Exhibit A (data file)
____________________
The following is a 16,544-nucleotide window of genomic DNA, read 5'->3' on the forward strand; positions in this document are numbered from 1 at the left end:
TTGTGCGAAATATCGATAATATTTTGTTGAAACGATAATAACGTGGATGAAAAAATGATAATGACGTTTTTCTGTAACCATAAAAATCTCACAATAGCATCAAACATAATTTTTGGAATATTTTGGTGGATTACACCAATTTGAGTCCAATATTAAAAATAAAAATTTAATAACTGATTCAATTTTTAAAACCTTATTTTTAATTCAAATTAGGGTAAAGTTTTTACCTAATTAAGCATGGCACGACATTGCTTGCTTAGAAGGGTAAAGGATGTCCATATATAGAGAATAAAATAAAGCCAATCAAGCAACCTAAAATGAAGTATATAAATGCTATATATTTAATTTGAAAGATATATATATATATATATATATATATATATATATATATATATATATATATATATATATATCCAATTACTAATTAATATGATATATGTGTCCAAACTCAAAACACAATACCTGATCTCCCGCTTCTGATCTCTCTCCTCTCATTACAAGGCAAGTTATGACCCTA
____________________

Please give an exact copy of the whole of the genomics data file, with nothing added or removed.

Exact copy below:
The following is a 16,544-nucleotide window of genomic DNA, read 5'->3' on the forward strand; positions in this document are numbered from 1 at the left end:
TTGTGCGAAATATCGATAATATTTTGTTGAAACGATAATAACGTGGATGAAAAAATGATAATGACGTTTTTCTGTAACCATAAAAATCTCACAATAGCATCAAACATAATTTTTGGAATATTTTGGTGGATTACACCAATTTGAGTCCAATATTAAAAATAAAAATTTAATAACTGATTCAATTTTTAAAACCTTATTTTTAATTCAAATTAGGGTAAAGTTTTTACCTAATTAAGCATGGCACGACATTGCTTGCTTAGAAGGGTAAAGGATGTCCATATATAGAGAATAAAATAAAGCCAATCAAGCAACCTAAAATGAAGTATATAAATGCTATATATTTAATTTGAAAGATATATATATATATATATATATATATATATATATATATATATATATATATATATATATATCCAATTACTAATTAATATGATATATGTGTCCAAACTCAAAACACAATACCTGATCTCCCGCTTCTGATCTCTCTCCTCTCATTACAAGGCAAGTTATGACCCTA